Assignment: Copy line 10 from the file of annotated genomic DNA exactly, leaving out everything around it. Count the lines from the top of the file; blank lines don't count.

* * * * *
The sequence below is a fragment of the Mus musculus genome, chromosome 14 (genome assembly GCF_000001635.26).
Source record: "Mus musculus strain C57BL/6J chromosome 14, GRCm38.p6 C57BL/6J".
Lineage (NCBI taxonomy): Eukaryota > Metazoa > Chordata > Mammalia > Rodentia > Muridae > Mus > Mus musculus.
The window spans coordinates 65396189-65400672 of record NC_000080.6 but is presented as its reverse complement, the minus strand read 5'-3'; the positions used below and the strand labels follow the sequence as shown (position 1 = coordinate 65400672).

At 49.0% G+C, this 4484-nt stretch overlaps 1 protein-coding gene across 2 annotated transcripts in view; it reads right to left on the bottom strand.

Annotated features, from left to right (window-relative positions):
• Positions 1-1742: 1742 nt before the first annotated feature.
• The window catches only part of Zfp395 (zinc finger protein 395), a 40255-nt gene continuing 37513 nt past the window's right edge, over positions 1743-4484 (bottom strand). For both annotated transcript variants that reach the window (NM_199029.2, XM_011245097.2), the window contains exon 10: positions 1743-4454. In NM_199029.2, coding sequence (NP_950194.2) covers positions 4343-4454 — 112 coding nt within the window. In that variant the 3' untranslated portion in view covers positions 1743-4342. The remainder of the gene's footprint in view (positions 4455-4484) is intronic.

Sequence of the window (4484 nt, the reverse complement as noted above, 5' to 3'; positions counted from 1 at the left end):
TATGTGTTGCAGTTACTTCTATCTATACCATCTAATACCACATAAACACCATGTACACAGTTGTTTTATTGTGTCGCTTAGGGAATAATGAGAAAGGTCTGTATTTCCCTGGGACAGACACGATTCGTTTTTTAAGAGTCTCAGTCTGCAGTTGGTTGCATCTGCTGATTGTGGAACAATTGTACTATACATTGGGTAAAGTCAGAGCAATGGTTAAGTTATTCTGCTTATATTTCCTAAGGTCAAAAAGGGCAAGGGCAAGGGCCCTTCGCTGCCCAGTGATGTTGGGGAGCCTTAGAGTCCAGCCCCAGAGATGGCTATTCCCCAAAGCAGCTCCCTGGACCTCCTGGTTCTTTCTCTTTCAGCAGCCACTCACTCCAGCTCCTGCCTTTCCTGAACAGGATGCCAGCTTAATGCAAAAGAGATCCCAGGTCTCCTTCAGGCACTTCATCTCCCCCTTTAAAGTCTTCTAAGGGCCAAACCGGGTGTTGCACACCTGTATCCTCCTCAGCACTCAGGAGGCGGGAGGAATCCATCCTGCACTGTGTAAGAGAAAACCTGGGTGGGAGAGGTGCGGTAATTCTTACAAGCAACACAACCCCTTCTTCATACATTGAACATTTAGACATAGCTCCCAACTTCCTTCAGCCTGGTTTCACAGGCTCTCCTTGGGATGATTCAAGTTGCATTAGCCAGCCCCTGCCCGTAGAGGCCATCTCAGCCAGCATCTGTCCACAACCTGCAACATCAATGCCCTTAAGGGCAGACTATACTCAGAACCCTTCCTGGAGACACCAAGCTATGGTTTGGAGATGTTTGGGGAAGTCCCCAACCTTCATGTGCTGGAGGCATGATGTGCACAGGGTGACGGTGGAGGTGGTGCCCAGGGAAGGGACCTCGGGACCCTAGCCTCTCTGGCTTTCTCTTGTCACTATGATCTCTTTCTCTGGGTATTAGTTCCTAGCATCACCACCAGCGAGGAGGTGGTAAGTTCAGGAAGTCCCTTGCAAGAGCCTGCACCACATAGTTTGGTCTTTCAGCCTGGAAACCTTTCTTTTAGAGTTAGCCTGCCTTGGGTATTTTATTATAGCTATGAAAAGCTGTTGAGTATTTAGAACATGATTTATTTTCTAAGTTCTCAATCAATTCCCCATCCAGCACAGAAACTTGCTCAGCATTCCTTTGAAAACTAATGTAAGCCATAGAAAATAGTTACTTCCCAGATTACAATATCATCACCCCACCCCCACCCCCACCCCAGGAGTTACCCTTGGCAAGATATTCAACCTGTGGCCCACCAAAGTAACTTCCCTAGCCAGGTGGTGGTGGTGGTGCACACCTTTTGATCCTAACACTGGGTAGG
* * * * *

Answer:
TATGTGTTGCAGTTACTTCTATCTATACCATCTAATACCACATAAACACCATGTACACAGTTGTTTTATTGTGTCGCTTAGGGAATAATGAGAAAGGTCTGTATTTCCCTGGGACAGACACGATTCGTTTTTTAAGAGTCTCAGTCTGCAGTTGGTTGCATCTGCTGATTGTGGAACAATTGTACTATACATTGGGTAAAGTCAGAGCAATGGTTAAGTTATTCTGCTTATATTTCCTAAGGTCAAAAAGGGCAAGGGCAAGGGCCCTTCGCTGCCCAGTGATGTTGGGGAGCCTTAGAGTCCAGCCCCAGAGATGGCTATTCCCCAAAGCAGCTCCCTGGACCTCCTGGTTCTTTCTCTTTCAGCAGCCACTCACTCCAGCTCCTGCCTTTCCTGAACAGGATGCCAGCTTAATGCAAAAGAGATCCCAGGTCTCCTTCAGGCACTTCATCTCCCCCTTTAAAGTCTTCTAAGGGCCAAACCGGGTGTTGCACACCTGTATCCTCCTCAGCACTCAGGAGGCGGGAGGAATCCATCCTGCACTGTGTAAGAGAAAACCTGGGTGGGAGAGGTGCGGTAATTCTTACAAGCAACACAACCCCTTCTTCATACATTGAACATTTAGACATAGCTCCCAACTTCCTTCAGCCTGGTTTCACAGGCTCTCCTTGGGATGATTCAAGTTGCATTAGCCAGCCCCTGCCCGTAGAGGCCATCTCAGCCAGCATCTGTCCACAACCTGCAACATCAATGCCCTTAAGGGCAGACTATACTCAGAACCCTTCCTGGAGACACCAAGCTATGGTTTGGAGATGTTTGGGGAAGTCCCCAACCTTCATGTGCTGGAGGCATGATGTGCACAGGGTGACGGTGGAGGTGGTGCCCAGGGAAGGGACCTCGGGACCCTAGCCTCTCTGGCTTTCTCTTGTCACTATGATCTCTTTCTCTGGGTATTAGTTCCTAGCATCACCACCAGCGAGGAGGTGGTAAGTTCAGGAAGTCCCTTGCAAGAGCCTGCACCACATAGTTTGGTCTTTCAGCCTGGAAACCTTTCTTTTAGAGTTAGCCTGCCTTGGGTATTTTATTATAGCTATGAAAAGCTGTTGAGTATTTAGAACATGATTTATTTTCTAAGTTCTCAATCAATTCCCCATCCAGCACAGAAACTTGCTCAGCATTCCTTTGAAAACTAATGTAAGCCATAGAAAATAGTTACTTCCCAGATTACAATATCATCACCCCACCCCCACCCCCACCCCAGGAGTTACCCTTGGCAAGATATTCAACCTGTGGCCCACCAAAGTAACTTCCCTAGCCAGGTGGTGGTGGTGGTGCACACCTTTTGATCCTAACACTGGGTAGG